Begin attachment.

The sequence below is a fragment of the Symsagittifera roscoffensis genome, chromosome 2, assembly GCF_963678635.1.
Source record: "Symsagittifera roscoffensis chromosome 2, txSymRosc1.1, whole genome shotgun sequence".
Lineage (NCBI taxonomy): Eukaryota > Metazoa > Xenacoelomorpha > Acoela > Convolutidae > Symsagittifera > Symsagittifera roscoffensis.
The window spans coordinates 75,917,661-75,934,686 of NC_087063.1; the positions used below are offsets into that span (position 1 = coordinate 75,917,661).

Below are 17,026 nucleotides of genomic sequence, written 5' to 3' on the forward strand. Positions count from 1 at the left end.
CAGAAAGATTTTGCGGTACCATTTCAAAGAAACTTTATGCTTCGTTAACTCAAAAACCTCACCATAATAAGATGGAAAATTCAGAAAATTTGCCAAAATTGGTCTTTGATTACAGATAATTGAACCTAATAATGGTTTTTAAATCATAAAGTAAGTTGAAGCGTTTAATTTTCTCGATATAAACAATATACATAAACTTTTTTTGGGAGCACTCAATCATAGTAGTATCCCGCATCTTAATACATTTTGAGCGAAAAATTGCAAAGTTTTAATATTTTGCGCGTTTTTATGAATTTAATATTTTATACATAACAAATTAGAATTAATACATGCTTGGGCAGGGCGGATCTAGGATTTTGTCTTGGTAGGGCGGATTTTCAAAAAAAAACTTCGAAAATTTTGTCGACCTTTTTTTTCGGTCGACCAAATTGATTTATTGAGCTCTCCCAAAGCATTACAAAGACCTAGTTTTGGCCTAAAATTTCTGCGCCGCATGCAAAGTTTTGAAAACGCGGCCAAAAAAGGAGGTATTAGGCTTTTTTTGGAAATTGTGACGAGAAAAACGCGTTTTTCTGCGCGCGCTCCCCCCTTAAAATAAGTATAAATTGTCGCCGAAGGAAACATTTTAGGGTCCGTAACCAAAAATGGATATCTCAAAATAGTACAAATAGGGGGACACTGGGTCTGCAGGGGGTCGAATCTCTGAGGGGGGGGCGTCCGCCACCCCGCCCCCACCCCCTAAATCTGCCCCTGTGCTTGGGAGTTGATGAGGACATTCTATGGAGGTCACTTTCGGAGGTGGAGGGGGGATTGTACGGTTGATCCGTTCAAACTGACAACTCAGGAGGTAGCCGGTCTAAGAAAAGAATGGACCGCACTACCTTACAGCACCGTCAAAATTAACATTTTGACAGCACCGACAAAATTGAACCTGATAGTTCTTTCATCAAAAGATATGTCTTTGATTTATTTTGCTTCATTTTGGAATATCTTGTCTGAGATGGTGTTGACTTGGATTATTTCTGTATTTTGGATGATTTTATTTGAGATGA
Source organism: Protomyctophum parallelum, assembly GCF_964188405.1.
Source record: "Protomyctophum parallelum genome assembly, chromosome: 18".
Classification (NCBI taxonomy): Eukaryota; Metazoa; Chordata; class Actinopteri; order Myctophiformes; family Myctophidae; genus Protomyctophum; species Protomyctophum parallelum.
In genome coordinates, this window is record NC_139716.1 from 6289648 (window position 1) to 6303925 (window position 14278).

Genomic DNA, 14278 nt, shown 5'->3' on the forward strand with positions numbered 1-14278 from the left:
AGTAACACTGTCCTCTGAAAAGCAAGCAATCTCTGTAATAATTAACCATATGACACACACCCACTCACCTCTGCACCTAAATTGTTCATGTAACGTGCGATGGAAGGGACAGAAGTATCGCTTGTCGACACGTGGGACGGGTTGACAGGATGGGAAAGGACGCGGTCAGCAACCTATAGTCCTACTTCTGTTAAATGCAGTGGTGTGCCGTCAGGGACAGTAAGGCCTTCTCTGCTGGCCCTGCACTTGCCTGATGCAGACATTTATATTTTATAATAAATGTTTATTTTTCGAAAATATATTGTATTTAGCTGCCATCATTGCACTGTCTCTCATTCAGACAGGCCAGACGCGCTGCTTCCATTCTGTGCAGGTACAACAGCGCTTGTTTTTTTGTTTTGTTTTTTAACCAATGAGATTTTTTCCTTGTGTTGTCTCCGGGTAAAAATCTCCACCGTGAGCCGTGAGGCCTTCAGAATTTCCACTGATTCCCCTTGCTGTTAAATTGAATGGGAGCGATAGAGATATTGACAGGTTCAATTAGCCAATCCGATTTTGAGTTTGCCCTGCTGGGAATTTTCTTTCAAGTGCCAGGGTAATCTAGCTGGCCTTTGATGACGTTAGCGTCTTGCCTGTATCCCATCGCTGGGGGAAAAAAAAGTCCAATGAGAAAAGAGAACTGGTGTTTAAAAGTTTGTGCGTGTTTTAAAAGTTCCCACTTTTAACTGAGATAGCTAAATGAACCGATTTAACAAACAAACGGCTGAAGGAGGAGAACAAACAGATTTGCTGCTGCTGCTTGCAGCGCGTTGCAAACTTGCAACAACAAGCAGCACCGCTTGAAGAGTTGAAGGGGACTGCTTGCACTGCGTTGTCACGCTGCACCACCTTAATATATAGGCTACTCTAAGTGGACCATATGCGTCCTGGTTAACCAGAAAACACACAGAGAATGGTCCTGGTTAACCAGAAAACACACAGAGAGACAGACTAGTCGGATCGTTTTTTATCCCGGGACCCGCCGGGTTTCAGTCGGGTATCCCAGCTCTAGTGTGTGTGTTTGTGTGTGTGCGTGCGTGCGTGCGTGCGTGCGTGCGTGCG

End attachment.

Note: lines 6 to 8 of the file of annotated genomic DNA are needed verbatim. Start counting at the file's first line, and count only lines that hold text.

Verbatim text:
CAGAAAGATTTTGCGGTACCATTTCAAAGAAACTTTATGCTTCGTTAACTCAAAAACCTCACCATAATAAGATGGAAAATTCAGAAAATTTGCCAAAATTGGTCTTTGATTACAGATAATTGAACCTAATAATGGTTTTTAAATCATAAAGTAAGTTGAAGCGTTTAATTTTCTCGATATAAACAATATACATAAACTTTTTTTGGGAGCACTCAATCATAGTAGTATCCCGCATCTTAATACATTTTGAGCGAAAAATTGCAAAGTTTTAATATTTTGCGCGTTTTTATGAATTTAATATTTTATACATAACAAATTAGAATTAATACATGCTTGGGCAGGGCGGATCTAGGATTTTGTCTTGGTAGGGCGGATTTTCAAAAAAAAACTTCGAAAATTTTGTCGACCTTTTTTTTCGGTCGACCAAATTGATTTATTGAGCTCTCCCAAAGCATTACAAAGACCTAGTTTTGGCCTAAAATTTCTGCGCCGCATGCAAAGTTTTGAAAACGCGGCCAAAAAAGGAGGTATTAGGCTTTTTTTGGAAATTGTGACGAGAAAAACGCGTTTTTCTGCGCGCGCTCCCCCCTTAAAATAAGTATAAATTGTCGCCGAAGGAAACATTTTAGGGTCCGTAACCAAAAATGGATATCTCAAAATAGTACAAATAGGGGGACACTGGGTCTGCAGGGGGTCGAATCTCTGAGGGGGGGGCGTCCGCCACCCCGCCCCCACCCCCTAAATCTGCCCCTGTGCTTGGGAGTTGATGAGGACATTCTATGGAGGTCACTTTCGGAGGTGGAGGGGGGATTGTACGGTTGATCCGTTCAAACTGACAACTCAGGAGGTAGCCGGTCTAAGAAAAGAATGGACCGCACTACCTTACAGCACCGTCAAAATTAACATTTTGACAGCACCGACAAAATTGAACCTGATAGTTCTTTCATCAAAAGATATGTCTTTGATTTATTTTGCTTCATTTTGGAATATCTTGTCTGAGATGGTGTTGACTTGGATTATTTCTGTATTTTGGATGATTTTATTTGAGATGA
Source organism: Protomyctophum parallelum, assembly GCF_964188405.1.
Source record: "Protomyctophum parallelum genome assembly, chromosome: 18".